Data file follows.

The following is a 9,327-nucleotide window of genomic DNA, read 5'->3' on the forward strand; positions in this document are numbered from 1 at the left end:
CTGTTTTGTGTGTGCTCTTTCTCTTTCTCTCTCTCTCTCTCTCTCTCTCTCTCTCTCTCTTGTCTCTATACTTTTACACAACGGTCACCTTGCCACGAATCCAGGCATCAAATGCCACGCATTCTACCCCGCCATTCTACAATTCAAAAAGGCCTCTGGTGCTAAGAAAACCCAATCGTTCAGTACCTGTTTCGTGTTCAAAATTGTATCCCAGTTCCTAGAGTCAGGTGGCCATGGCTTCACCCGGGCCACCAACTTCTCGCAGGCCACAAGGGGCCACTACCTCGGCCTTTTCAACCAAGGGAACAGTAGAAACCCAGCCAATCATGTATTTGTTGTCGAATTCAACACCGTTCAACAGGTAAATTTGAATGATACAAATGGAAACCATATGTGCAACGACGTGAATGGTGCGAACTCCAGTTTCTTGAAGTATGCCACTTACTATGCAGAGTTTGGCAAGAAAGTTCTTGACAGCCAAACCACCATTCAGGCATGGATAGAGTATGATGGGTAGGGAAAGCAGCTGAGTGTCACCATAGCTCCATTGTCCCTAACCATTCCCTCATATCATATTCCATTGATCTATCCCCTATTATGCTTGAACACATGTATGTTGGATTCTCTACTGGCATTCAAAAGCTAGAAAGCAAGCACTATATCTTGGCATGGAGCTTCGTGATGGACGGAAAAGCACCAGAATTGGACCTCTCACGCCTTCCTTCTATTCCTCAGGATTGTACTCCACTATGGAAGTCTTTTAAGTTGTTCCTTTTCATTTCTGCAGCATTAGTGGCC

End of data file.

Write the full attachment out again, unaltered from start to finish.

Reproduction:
The following is a 9,327-nucleotide window of genomic DNA, read 5'->3' on the forward strand; positions in this document are numbered from 1 at the left end:
CTGTTTTGTGTGTGCTCTTTCTCTTTCTCTCTCTCTCTCTCTCTCTCTCTCTCTCTCTCTTGTCTCTATACTTTTACACAACGGTCACCTTGCCACGAATCCAGGCATCAAATGCCACGCATTCTACCCCGCCATTCTACAATTCAAAAAGGCCTCTGGTGCTAAGAAAACCCAATCGTTCAGTACCTGTTTCGTGTTCAAAATTGTATCCCAGTTCCTAGAGTCAGGTGGCCATGGCTTCACCCGGGCCACCAACTTCTCGCAGGCCACAAGGGGCCACTACCTCGGCCTTTTCAACCAAGGGAACAGTAGAAACCCAGCCAATCATGTATTTGTTGTCGAATTCAACACCGTTCAACAGGTAAATTTGAATGATACAAATGGAAACCATATGTGCAACGACGTGAATGGTGCGAACTCCAGTTTCTTGAAGTATGCCACTTACTATGCAGAGTTTGGCAAGAAAGTTCTTGACAGCCAAACCACCATTCAGGCATGGATAGAGTATGATGGGTAGGGAAAGCAGCTGAGTGTCACCATAGCTCCATTGTCCCTAACCATTCCCTCATATCATATTCCATTGATCTATCCCCTATTATGCTTGAACACATGTATGTTGGATTCTCTACTGGCATTCAAAAGCTAGAAAGCAAGCACTATATCTTGGCATGGAGCTTCGTGATGGACGGAAAAGCACCAGAATTGGACCTCTCACGCCTTCCTTCTATTCCTCAGGATTGTACTCCACTATGGAAGTCTTTTAAGTTGTTCCTTTTCATTTCTGCAGCATTAGTGGCC